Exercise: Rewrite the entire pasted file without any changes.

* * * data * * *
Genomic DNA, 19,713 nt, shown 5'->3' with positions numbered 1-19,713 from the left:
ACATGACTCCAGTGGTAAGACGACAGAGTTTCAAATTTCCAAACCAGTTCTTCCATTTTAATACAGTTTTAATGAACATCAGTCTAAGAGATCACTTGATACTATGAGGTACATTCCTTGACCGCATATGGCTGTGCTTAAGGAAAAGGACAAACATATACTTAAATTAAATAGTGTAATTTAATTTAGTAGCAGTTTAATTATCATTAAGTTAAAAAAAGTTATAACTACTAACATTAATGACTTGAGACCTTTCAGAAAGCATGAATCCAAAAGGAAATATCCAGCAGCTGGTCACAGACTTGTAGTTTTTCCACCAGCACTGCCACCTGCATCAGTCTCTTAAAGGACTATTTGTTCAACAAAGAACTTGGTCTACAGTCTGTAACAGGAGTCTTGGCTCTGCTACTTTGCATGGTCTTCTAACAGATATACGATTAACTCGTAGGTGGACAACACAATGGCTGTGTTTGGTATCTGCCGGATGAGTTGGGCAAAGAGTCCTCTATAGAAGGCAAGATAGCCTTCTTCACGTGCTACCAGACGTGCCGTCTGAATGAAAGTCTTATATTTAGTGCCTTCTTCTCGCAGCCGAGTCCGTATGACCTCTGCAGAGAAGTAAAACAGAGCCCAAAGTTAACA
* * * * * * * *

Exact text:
Genomic DNA, 19,713 nt, shown 5'->3' with positions numbered 1-19,713 from the left:
ACATGACTCCAGTGGTAAGACGACAGAGTTTCAAATTTCCAAACCAGTTCTTCCATTTTAATACAGTTTTAATGAACATCAGTCTAAGAGATCACTTGATACTATGAGGTACATTCCTTGACCGCATATGGCTGTGCTTAAGGAAAAGGACAAACATATACTTAAATTAAATAGTGTAATTTAATTTAGTAGCAGTTTAATTATCATTAAGTTAAAAAAAGTTATAACTACTAACATTAATGACTTGAGACCTTTCAGAAAGCATGAATCCAAAAGGAAATATCCAGCAGCTGGTCACAGACTTGTAGTTTTTCCACCAGCACTGCCACCTGCATCAGTCTCTTAAAGGACTATTTGTTCAACAAAGAACTTGGTCTACAGTCTGTAACAGGAGTCTTGGCTCTGCTACTTTGCATGGTCTTCTAACAGATATACGATTAACTCGTAGGTGGACAACACAATGGCTGTGTTTGGTATCTGCCGGATGAGTTGGGCAAAGAGTCCTCTATAGAAGGCAAGATAGCCTTCTTCACGTGCTACCAGACGTGCCGTCTGAATGAAAGTCTTATATTTAGTGCCTTCTTCTCGCAGCCGAGTCCGTATGACCTCTGCAGAGAAGTAAAACAGAGCCCAAAGTTAACA